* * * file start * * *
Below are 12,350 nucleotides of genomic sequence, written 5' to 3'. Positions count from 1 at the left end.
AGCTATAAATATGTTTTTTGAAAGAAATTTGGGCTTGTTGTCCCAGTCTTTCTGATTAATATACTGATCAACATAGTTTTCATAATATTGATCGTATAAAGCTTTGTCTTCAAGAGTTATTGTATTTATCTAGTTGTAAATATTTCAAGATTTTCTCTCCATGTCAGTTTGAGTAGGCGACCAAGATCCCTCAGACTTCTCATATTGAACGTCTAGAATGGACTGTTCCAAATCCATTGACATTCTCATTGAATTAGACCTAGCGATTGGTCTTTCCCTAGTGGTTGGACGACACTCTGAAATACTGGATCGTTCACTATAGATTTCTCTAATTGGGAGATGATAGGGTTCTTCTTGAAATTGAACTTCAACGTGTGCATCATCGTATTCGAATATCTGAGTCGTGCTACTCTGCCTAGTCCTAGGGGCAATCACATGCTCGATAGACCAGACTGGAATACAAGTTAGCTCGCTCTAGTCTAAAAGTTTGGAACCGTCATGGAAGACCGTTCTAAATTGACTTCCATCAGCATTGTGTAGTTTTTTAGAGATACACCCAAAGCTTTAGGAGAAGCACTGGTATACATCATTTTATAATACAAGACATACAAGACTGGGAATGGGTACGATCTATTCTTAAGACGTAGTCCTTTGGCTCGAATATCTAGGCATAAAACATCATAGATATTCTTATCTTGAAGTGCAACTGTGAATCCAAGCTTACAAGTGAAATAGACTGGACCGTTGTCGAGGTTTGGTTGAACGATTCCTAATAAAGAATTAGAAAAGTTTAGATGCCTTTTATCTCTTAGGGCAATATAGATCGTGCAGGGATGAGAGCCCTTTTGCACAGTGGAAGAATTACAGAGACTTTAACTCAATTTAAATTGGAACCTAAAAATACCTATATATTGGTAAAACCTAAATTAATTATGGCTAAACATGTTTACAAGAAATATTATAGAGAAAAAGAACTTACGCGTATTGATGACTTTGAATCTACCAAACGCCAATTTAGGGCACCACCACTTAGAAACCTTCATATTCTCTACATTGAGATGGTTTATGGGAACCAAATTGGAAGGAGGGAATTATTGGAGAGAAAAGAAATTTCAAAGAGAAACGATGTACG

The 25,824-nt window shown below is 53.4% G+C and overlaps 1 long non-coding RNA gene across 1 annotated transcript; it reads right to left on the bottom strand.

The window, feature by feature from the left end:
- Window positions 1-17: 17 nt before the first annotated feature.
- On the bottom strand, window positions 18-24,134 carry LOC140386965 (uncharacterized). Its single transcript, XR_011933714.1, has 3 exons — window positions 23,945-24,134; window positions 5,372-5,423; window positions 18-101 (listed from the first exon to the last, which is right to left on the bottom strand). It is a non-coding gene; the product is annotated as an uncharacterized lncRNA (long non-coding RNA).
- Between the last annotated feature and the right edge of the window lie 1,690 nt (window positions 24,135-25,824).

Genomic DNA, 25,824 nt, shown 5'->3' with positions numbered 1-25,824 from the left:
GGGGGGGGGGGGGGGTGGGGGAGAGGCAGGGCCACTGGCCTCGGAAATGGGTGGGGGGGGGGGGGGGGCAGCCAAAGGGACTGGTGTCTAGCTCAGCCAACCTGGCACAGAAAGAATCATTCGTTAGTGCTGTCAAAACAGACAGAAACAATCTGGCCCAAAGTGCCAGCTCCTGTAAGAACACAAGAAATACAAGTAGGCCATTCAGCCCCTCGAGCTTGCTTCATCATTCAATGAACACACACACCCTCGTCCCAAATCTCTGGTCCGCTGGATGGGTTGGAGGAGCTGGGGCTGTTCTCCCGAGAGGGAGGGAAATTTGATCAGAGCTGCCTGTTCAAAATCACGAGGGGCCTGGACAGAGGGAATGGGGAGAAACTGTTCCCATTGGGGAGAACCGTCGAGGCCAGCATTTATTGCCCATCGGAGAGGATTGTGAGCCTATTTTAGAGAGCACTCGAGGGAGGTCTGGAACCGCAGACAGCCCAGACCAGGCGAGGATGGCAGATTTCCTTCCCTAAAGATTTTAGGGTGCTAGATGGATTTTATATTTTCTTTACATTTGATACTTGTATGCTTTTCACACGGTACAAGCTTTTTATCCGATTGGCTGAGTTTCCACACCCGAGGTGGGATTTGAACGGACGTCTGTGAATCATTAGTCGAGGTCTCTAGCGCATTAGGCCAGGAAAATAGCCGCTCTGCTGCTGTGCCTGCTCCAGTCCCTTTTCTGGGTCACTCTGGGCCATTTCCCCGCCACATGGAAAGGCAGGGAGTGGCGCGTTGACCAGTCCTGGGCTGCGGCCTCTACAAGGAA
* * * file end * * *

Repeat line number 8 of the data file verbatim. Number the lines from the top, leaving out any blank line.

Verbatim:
Genomic DNA, 25,824 nt, shown 5'->3' with positions numbered 1-25,824 from the left: